Tieck was a lover of books. And he was convinced, as he explained in a letter to Wilhelm Konrad Hallwachs on 14 August 1836, that a scholar had to own important books rather than borrow them, especially if he – like Tieck – was accustomed to marking the most important passages and to write his own marginalia. Tieck was especially fascinated by auction catalogues, which he read like fine literature. The magic resulting from a large number of books is depicted in his fiction, e.g. the novellas Der Gelehrte (“What a mass of books, she cried, like in enchantment” [Tieck, Schriften, Vol. 22, 1853, 13) or Des Lebens Überfluss, in which Heinrich talks about his early love of books and auctions: “In my early youth, book auctions were my passion; and even though I mostly failed to purchase the works I loved, I nevertheless enjoyed to hear them offered and to think about the possibility that I might possess them. I would read the auction catalogues like my favourite poets […]” (Tieck, Schriften, Vol. 26, 1854 37-38). Tieck’s library was apparently that of a philologist and literary historian with an interest in comparative literature. It contained, besides contemporary literature, presents from admirers and friends and specimen copies of his own works, mainly German literature from the early modern period, English literature with a focus on Shakespeare and his successors, and especially a collection of Spanish drama of the 17th century in original prints. The philologist Tieck proceeded on the assumption that a solid understanding could only arise from examining literally hundreds of texts of the same type. Among his papers left to the Staatsbibliothek Berlin a memorandum about Spanish drama reads: “All in all there are about 3500 old plays in print, so far I own 1200, therefore 2300 are still missing.” (Hölter 1989, 109; cf. Hewett-Thayer 1934, 15) Furthermore, the numbers of the collected prints show Tieck’s interest in authors like Dante, Boccaccio and Cervantes. The collection also contains a remarkable number of works of literary history, and, in addition to belles lettres, many books on history and art. This is where Tieck’s library promises to provide the fullest source of information for commentaries on his novellas.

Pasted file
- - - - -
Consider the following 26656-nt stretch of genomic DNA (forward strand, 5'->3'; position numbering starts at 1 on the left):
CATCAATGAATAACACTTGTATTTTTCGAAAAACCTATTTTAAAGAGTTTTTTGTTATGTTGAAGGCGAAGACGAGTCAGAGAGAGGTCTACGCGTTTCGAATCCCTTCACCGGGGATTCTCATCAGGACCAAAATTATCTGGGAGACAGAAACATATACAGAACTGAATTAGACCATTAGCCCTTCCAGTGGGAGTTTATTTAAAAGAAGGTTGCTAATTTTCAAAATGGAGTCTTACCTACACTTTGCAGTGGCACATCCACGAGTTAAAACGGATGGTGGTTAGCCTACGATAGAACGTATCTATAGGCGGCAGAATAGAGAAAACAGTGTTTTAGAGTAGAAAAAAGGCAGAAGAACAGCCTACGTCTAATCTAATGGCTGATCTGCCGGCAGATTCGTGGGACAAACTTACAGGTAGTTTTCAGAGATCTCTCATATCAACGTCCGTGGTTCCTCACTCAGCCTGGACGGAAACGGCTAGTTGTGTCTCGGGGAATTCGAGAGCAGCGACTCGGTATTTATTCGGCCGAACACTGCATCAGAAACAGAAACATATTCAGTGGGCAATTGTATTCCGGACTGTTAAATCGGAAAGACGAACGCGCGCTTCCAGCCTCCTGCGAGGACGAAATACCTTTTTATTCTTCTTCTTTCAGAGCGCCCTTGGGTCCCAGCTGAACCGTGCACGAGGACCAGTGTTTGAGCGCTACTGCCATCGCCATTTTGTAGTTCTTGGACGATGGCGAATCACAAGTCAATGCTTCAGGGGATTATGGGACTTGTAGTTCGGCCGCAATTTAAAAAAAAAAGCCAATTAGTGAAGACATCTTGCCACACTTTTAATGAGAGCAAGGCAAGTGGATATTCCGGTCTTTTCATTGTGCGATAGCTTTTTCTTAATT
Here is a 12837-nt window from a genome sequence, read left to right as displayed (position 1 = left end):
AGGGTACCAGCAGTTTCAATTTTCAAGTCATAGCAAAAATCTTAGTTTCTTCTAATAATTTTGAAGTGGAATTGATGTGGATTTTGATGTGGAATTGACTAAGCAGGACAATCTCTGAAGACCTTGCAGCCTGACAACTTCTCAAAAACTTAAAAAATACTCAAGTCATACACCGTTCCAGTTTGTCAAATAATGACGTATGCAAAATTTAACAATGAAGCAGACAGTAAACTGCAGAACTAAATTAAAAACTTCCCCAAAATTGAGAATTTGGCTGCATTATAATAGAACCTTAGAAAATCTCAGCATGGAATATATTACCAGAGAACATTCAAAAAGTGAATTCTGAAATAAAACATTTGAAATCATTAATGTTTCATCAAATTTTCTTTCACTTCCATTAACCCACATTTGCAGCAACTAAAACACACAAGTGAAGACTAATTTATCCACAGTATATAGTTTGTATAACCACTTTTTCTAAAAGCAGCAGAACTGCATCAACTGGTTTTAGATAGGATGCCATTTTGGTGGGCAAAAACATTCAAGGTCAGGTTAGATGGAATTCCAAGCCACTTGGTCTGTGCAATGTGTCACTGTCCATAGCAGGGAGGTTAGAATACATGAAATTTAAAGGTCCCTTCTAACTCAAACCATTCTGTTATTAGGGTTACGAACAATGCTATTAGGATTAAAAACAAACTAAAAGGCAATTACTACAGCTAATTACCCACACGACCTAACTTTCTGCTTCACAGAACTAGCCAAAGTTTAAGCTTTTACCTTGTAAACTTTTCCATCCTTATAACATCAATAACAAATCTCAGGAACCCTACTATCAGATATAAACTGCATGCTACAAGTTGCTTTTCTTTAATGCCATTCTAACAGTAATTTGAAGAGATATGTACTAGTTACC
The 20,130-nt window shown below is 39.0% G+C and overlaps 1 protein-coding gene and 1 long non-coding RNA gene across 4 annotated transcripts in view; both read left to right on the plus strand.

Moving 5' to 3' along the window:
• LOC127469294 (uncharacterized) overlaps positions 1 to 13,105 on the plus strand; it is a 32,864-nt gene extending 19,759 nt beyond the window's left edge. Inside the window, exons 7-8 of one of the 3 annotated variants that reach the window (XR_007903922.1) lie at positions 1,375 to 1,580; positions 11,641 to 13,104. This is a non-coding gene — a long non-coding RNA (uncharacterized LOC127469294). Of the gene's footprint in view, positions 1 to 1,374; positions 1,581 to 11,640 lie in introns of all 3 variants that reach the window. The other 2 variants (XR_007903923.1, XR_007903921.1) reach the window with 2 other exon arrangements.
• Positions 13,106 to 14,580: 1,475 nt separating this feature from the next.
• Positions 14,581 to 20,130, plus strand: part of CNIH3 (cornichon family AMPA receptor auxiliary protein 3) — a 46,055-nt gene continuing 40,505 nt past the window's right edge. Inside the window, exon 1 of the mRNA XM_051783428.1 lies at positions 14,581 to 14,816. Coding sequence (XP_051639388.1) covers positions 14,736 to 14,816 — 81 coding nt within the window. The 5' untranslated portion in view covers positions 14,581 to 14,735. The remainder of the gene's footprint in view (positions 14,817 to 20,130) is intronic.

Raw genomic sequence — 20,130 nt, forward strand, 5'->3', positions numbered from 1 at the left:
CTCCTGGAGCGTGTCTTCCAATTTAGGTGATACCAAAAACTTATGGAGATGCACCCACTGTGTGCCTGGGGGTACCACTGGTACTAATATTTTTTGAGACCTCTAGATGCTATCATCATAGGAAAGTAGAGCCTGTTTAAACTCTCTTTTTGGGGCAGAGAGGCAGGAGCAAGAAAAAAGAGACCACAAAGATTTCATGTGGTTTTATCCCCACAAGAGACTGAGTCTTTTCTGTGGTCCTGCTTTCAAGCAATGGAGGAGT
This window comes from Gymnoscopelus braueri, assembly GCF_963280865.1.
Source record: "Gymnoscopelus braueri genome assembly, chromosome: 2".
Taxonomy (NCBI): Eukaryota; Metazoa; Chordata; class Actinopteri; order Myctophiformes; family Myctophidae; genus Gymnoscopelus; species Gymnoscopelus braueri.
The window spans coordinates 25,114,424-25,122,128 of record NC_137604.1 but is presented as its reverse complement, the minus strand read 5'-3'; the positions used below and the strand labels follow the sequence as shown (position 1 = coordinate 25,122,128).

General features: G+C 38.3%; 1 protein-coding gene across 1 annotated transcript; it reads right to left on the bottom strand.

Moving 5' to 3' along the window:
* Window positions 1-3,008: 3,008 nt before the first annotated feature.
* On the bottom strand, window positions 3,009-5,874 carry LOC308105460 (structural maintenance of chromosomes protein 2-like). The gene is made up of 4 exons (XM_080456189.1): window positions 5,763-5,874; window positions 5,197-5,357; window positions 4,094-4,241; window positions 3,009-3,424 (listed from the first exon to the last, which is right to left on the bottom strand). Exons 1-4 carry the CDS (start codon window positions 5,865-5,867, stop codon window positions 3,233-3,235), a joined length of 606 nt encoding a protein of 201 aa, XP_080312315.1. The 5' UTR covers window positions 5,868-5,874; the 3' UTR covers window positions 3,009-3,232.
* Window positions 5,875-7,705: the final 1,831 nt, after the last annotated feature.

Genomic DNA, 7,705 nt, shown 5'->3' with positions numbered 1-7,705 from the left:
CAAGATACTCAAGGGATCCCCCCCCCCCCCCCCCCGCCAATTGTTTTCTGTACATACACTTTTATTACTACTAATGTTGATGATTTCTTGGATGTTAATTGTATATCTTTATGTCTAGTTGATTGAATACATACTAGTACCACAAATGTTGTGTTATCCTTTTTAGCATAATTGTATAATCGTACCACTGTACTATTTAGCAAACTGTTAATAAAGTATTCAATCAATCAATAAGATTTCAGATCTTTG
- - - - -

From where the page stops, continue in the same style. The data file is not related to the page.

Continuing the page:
For further information: Ahicm Hölter & Paul Ferstl: „Die Bibliothek Ludwig Tiecks und ihre Rekonstruktion. Mit besonderer Berücksichtigung der an die K.K. Hofbibliothek verkauften Bestände.” In: Biblos. Beiträge zu Buch, Bibliothek und Schrift 64.1 (2015), S. 85-95.